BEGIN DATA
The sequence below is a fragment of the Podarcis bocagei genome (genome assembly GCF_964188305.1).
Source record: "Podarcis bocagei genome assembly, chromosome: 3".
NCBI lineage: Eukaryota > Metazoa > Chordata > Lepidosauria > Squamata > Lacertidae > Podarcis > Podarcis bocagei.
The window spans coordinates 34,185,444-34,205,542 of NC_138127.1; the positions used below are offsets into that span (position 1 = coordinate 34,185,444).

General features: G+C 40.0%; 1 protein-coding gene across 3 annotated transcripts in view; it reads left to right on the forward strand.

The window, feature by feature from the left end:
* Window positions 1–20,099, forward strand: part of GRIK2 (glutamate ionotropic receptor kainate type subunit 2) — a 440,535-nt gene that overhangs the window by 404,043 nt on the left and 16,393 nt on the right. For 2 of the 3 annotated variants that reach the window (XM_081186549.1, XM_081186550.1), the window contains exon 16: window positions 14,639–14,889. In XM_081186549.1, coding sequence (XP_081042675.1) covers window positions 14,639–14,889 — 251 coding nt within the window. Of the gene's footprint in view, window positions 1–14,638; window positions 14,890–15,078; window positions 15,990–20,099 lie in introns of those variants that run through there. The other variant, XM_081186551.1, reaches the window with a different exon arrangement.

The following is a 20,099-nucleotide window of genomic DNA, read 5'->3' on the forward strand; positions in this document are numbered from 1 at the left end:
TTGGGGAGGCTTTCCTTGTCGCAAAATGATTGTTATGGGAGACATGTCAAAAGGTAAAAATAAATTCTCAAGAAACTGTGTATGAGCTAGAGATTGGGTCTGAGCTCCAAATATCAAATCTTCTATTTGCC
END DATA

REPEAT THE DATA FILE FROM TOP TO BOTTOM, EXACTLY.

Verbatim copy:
The sequence below is a fragment of the Podarcis bocagei genome (genome assembly GCF_964188305.1).
Source record: "Podarcis bocagei genome assembly, chromosome: 3".
NCBI lineage: Eukaryota > Metazoa > Chordata > Lepidosauria > Squamata > Lacertidae > Podarcis > Podarcis bocagei.
The window spans coordinates 34,185,444-34,205,542 of NC_138127.1; the positions used below are offsets into that span (position 1 = coordinate 34,185,444).

General features: G+C 40.0%; 1 protein-coding gene across 3 annotated transcripts in view; it reads left to right on the forward strand.

The window, feature by feature from the left end:
* Window positions 1–20,099, forward strand: part of GRIK2 (glutamate ionotropic receptor kainate type subunit 2) — a 440,535-nt gene that overhangs the window by 404,043 nt on the left and 16,393 nt on the right. For 2 of the 3 annotated variants that reach the window (XM_081186549.1, XM_081186550.1), the window contains exon 16: window positions 14,639–14,889. In XM_081186549.1, coding sequence (XP_081042675.1) covers window positions 14,639–14,889 — 251 coding nt within the window. Of the gene's footprint in view, window positions 1–14,638; window positions 14,890–15,078; window positions 15,990–20,099 lie in introns of those variants that run through there. The other variant, XM_081186551.1, reaches the window with a different exon arrangement.

The following is a 20,099-nucleotide window of genomic DNA, read 5'->3' on the forward strand; positions in this document are numbered from 1 at the left end:
TTGGGGAGGCTTTCCTTGTCGCAAAATGATTGTTATGGGAGACATGTCAAAAGGTAAAAATAAATTCTCAAGAAACTGTGTATGAGCTAGAGATTGGGTCTGAGCTCCAAATATCAAATCTTCTATTTGCC